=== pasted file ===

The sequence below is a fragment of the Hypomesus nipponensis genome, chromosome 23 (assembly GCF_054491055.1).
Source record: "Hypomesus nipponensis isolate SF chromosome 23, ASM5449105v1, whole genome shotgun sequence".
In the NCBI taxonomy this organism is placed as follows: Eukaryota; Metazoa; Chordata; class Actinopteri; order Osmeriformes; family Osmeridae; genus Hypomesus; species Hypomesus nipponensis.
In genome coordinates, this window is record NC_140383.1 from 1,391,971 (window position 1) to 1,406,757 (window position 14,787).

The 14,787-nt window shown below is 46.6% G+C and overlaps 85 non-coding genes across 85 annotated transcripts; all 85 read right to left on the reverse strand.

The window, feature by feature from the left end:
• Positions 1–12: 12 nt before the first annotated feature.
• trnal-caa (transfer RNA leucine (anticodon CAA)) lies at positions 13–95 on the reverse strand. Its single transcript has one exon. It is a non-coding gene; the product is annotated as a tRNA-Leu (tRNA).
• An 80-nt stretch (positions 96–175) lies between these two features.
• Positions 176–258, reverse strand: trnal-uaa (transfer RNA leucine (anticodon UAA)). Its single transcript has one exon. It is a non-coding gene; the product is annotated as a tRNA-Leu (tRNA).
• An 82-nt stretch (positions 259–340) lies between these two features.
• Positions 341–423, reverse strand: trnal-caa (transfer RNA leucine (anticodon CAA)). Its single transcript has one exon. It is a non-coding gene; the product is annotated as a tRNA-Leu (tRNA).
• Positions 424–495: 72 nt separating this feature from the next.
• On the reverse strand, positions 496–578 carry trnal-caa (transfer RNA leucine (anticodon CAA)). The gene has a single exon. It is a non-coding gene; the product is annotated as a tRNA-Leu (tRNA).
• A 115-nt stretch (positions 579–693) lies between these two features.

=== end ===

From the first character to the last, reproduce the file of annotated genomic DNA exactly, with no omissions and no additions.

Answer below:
The sequence below is a fragment of the Hypomesus nipponensis genome, chromosome 23 (assembly GCF_054491055.1).
Source record: "Hypomesus nipponensis isolate SF chromosome 23, ASM5449105v1, whole genome shotgun sequence".
In the NCBI taxonomy this organism is placed as follows: Eukaryota; Metazoa; Chordata; class Actinopteri; order Osmeriformes; family Osmeridae; genus Hypomesus; species Hypomesus nipponensis.
In genome coordinates, this window is record NC_140383.1 from 1,391,971 (window position 1) to 1,406,757 (window position 14,787).

The 14,787-nt window shown below is 46.6% G+C and overlaps 85 non-coding genes across 85 annotated transcripts; all 85 read right to left on the reverse strand.

The window, feature by feature from the left end:
• Positions 1–12: 12 nt before the first annotated feature.
• trnal-caa (transfer RNA leucine (anticodon CAA)) lies at positions 13–95 on the reverse strand. Its single transcript has one exon. It is a non-coding gene; the product is annotated as a tRNA-Leu (tRNA).
• An 80-nt stretch (positions 96–175) lies between these two features.
• Positions 176–258, reverse strand: trnal-uaa (transfer RNA leucine (anticodon UAA)). Its single transcript has one exon. It is a non-coding gene; the product is annotated as a tRNA-Leu (tRNA).
• An 82-nt stretch (positions 259–340) lies between these two features.
• Positions 341–423, reverse strand: trnal-caa (transfer RNA leucine (anticodon CAA)). Its single transcript has one exon. It is a non-coding gene; the product is annotated as a tRNA-Leu (tRNA).
• Positions 424–495: 72 nt separating this feature from the next.
• On the reverse strand, positions 496–578 carry trnal-caa (transfer RNA leucine (anticodon CAA)). The gene has a single exon. It is a non-coding gene; the product is annotated as a tRNA-Leu (tRNA).
• A 115-nt stretch (positions 579–693) lies between these two features.